Thu, 24 July 2008
Manga Review of Negima volume 2 by Ken Akamatsu, creator of Love Hina and A.I. Love You. Translated by Douglas Varenas. Adapted by Peter David and Kathleen O'Shea David. Originally published in Japan by Kodansha. Published in US by Del Rey, $10.95, Rated OT ages 16+.
Negi sees a lot of students really putting pressure on themselves studying and wonders why his own Class 2A seems to be going about their usual business. When he asks one of the girls what the deal is, she tells him that in 3 days the school will be taking the all-important high school exam. 2A always has the worst average so none of the girls even bother getting upset about it, especially the Baka Rangers. They get a bit more serious when they hear rumors that Negi might be fired or their class might be dissolved if they don't improve their class ranking. The truth is that if Negi can somehow get his class out of last place, he will "officially" become a teacher at the Academy (up to this point he's been in a probationary type position). He starts to come up with some sort of magical solution, but Asuna talks him out of it, saying that the girls should fail or succeed on their own merits. Negi even goes to drastic lengths by taking away his own powers in the 3 days leading up to the test so he won't be tempted to use his magic. Asuna quickly changes her tune when she hears the rumors going round the school and enlists the Baka Rangers to help acquire a mythical book in the school library that supposedly makes you smarter if you read it. The Mahora Library is the largest library in the world and contains millions of books, with a lot of them being rare and irreplacable. Due to the nature of the tomes inside it, there are lots of traps on its first floor to keep out would-be robbers. Traps which Negi and company are going to have to deal with minus his magic.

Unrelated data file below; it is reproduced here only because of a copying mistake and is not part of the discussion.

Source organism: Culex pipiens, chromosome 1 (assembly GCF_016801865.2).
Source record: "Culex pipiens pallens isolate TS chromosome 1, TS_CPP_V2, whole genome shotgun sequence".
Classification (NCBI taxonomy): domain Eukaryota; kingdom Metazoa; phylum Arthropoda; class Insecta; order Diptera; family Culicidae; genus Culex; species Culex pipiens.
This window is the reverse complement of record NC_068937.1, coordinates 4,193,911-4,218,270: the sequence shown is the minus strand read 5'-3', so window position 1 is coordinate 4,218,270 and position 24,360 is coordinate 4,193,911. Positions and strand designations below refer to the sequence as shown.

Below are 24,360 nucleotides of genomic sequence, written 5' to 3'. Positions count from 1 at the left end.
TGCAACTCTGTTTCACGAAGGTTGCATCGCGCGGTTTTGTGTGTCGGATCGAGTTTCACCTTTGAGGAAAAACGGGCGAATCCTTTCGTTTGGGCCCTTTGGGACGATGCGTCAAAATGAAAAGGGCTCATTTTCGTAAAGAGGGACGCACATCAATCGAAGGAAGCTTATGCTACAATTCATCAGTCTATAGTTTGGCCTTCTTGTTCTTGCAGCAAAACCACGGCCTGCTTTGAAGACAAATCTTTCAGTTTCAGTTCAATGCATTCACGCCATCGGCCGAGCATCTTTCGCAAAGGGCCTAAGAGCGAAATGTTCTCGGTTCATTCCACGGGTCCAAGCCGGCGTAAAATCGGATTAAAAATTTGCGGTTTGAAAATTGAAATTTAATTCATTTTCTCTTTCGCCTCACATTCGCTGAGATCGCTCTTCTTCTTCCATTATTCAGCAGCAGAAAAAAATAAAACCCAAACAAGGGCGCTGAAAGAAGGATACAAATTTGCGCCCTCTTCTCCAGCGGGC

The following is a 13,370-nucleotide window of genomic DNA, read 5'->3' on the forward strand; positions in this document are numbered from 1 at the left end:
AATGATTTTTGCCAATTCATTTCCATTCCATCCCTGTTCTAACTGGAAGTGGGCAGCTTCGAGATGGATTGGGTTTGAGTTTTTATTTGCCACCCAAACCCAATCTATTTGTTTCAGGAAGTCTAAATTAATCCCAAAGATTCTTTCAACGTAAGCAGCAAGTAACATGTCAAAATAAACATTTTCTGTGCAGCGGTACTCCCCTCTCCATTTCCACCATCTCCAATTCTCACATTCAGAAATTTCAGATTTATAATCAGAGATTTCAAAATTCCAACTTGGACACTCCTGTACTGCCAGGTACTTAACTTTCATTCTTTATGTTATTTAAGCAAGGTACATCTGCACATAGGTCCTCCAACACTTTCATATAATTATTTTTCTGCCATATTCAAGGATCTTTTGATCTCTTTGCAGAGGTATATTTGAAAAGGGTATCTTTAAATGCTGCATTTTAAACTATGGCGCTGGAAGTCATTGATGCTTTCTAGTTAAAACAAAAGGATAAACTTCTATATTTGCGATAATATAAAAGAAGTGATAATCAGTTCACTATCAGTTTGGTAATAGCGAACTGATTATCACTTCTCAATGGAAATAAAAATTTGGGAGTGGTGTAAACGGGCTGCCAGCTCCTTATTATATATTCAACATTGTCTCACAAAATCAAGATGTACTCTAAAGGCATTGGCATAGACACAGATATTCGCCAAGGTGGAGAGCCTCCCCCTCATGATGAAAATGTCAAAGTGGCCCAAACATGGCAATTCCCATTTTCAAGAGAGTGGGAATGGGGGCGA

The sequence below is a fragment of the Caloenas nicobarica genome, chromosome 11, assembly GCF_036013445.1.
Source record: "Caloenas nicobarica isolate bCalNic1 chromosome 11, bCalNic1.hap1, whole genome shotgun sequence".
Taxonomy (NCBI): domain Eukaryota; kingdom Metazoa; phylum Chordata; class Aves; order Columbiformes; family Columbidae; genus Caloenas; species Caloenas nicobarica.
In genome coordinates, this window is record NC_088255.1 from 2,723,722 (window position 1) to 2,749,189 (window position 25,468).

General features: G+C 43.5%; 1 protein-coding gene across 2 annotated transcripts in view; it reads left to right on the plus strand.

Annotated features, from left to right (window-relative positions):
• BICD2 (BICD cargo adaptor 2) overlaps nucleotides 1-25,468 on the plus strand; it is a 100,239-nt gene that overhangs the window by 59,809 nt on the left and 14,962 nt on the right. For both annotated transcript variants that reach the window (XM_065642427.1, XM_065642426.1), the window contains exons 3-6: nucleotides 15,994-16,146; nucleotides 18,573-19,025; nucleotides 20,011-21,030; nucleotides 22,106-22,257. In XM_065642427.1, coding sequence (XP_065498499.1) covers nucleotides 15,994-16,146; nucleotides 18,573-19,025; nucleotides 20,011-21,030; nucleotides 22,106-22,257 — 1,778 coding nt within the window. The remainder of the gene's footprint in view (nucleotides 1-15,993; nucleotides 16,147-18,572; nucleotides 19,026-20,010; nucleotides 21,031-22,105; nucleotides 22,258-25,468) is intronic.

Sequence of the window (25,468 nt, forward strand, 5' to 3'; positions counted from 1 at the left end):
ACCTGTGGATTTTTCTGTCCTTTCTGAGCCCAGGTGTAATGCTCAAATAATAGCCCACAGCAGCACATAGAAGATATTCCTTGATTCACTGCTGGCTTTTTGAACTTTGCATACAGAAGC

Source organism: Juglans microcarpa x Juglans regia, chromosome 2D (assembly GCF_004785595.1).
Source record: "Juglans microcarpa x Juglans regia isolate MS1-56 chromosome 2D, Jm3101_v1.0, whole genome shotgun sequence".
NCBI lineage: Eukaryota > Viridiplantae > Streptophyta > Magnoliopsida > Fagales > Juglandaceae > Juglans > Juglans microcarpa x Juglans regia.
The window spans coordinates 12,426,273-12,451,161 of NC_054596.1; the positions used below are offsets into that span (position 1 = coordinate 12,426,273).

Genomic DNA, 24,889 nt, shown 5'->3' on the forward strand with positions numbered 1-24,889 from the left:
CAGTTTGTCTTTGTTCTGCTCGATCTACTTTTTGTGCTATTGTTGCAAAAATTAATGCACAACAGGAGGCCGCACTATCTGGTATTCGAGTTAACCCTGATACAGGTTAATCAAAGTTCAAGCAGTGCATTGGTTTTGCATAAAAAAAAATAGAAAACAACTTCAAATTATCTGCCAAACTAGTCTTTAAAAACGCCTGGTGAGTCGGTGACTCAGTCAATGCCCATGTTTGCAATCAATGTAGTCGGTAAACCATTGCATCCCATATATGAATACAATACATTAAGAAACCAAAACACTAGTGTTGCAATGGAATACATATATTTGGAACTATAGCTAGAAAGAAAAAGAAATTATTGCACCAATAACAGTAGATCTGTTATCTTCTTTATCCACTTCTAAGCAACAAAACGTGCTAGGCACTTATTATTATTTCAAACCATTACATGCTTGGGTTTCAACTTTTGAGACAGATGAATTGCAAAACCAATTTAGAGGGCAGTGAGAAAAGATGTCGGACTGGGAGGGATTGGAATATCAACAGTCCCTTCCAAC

The two things that instantly grab you just flipping through this manga is its beautiful art and sexy fanservice. Akamatsu is pretty much at the top of his form doing harem comedy. But the fact that Negi is so young eleminates some of the horndog nature that you find in some male protagonists of this genre. Instead of being a perverted male surrounded by pure and innocent girls, Negi is the pure and innocent one being played on by females that find him cute and irresistible, especially Ayaka, the class rep. Of course this wouldn't be Akamatsu if the writer didn't find a ton of ways to get the girls bathing naked, have their clothes blown off, or bend over for various reasons for panty shots. It's just the nature of Akamatsu's game. While he focuses a lot on comedy, he is not afraid to draw epic background environments pulled right out of Kurosawa's vast shot forte. This is something a lot of manga artists lack nowadays, the use of wide shots. The character designs are great. I never have trouble recognizing any of the 31 girls of class 2A. They are distinct enough, at least in outward form, so you don't confuse them very easily. We haven't really got to know them all as personalities but then again, this is only the second volume. I look forward to learning more about the characters. Negima is really funny and is a very entertaining adventure.
My Grade: A
Wed, 23 July 2008
Manga Podcast Review of Sand Chronicles Volume 1 by Hinako Ashihara. Translated by Kinami Watabe. Adapted by John Werry. Published by Viz under their Shojo Beat imprint, $8.99, Rated T+ for Older Teen.
Ann is a young woman preparing for marriage to a foreign businessman. As she is packing her stuff, a young girl asks her about a miniature hourglass she finds in Ann's room among her valuables. It makes Ann flashback 14 years ago when she was 12 years old, shortly after her mom and dad got divorced. All those years ago, Ann and her mom visited the Sand Museum in Nima, home of the largest hourglass in the world. Ann and her mom, Miwako, had to move in with Ann's grandparents in the small town of Shimane to make ends meet. This is a crushing defeat for Miwako, who always felt trapped in her old hometown. Meanwhile, Ann has to quickly adjust to life away from Tokyo as well and soon meets a boy named Daigo, whose father hunts, kills, and eats game animals he shoots in the countryside. She also finds out that Daigo's mom and her mom were close friends when they were younger and begins to learn about her mom's dreams and aspirations. She begins to realize she belongs in Shimane even as her mom realizes her disgust with the place has not changed.
My Grade: A+